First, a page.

Libertarians oppose welfare for (Met)Life

RALEIGH (April 18) – The awarding of nearly $100 million in “corporate incentives” to MetLife, one of the largest insurance companies in the world, is a classic example of state and local governments playing the game of Reverse Robin Hood, robbing from the poor to give to the rich, a state Libertarian Party spokesman said in a statement today.

J.J. Summerell, Libertarian Party of North Carolina chair, said the party denounces all such corporate welfare as fiscally irresponsible and the practices should be stopped immediately.

Here is his statement:

“By taking money from the taxpayers and giving it to businesses in the form of 'corporate incentives,' our state and local governments are playing a game of Reverse Robin Hood. They're robbing from the poor and giving to the rich. The Libertarian Party of North Carolina denounces all corporate welfare programs as fiscally irresponsible and calls for their immediate abolition.

“Taking money from the working citizens of North Carolina and giving the money to giant corporations makes no sense economically, only politically. All financial incentive packages from public sector organizations to private sector organizations should be abolished.”

“Though Republicans have said this for years, now that they're in power they approve the policies they once opposed . The good news is that some Democrats are now beginning to understand the economic destruction wrought by these incentives.

“According to an article in the News and Observer by Jesse L. White, former executive director of the Southern Growth Policies Board, MetLife made the decision to locate in North Carolina before the incentives were requested. How absurd would it be for Wake and Mecklenburg Counties to get into a bidding war against each other? The private interests of Mecklenburg versus the political interests of Wake – what a showdown!

“Millions of dollars are taken every year from taxpayers and stashed into various funds and programs at all levels of government. These funds are supposedly to attract businesses to our area and help them expand, under the theory that this will create jobs and promote general prosperity.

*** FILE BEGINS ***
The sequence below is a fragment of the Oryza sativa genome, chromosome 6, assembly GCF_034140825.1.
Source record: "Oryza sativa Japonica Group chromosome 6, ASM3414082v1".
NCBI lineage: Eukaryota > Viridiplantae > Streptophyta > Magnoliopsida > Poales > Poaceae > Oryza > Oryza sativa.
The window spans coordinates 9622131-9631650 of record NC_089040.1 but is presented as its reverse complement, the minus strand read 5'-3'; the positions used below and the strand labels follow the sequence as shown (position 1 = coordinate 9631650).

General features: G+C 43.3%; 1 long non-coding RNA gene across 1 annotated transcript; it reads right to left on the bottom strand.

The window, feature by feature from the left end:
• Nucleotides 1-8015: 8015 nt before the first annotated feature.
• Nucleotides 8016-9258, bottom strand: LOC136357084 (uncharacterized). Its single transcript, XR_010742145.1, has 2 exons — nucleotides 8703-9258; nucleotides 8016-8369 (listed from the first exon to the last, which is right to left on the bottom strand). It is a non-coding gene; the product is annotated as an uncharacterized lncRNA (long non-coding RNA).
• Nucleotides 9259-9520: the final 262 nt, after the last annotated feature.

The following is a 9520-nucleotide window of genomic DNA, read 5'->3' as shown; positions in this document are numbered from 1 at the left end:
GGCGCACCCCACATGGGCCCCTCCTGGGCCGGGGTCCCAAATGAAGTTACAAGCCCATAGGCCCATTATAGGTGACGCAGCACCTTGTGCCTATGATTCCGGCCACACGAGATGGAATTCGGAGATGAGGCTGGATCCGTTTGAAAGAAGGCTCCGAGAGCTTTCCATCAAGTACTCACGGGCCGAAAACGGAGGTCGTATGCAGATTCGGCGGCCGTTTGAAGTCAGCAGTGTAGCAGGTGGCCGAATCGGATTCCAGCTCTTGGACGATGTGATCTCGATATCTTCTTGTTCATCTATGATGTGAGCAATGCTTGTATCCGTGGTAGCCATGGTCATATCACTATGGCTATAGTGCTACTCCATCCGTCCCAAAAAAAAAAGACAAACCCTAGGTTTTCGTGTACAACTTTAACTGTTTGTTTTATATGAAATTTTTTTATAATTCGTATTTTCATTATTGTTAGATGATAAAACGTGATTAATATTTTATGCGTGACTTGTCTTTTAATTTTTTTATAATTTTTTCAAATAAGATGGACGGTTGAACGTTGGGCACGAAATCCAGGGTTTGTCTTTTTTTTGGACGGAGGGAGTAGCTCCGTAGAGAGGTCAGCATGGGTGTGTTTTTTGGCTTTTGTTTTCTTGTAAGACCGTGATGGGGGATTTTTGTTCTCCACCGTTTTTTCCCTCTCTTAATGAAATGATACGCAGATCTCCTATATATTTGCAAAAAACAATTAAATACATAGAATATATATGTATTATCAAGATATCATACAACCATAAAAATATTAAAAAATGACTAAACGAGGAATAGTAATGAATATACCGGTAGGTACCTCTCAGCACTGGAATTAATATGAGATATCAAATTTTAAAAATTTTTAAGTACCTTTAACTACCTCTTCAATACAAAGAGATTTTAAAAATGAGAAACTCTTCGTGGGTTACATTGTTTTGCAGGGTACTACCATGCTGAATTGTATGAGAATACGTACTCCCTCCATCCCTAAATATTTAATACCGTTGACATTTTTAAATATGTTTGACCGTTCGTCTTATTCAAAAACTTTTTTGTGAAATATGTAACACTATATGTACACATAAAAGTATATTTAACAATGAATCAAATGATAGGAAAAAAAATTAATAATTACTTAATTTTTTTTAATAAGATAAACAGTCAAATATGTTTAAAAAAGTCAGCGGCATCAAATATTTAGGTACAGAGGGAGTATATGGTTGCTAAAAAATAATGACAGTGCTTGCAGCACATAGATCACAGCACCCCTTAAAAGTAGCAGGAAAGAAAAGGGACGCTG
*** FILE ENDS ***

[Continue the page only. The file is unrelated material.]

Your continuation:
“This theory has two fundamental defects. First of all, the government has no place in deciding which jobs should be created and maintained. A free market is infinitely better equipped to respond to the economic needs of businesses and consumers. When the government starts funding already successful companies, it becomes harder to compete in the marketplace if you have a new company with an innovative idea or service.

“This is not capitalism, it is not the free market, it is not a 'public-private partnership.' It does not matter if the beneficiary is Google, Dell, the Global Transpark, or the Carolina Panthers. When you take money from the poor and give it to the rich it is cronyism, pure and simple, the corrupt and immoral practice of using the force of government to benefit the elite special interests.

Libertarians want government to sever its ties with corporate special interests, cut all unnecessary government spending, and free our citizens from the current oppressive level of taxation. The public policy of arbitrary economic meddling is not a healthy way of creating economic prosperity.

“Government has no place picking the winners and losers in the marketplace. That is the job of the consumers and sellers themselves. Libertarians believe that people, making their own decisions in a free market, are a better judge of what businesses need to be funded.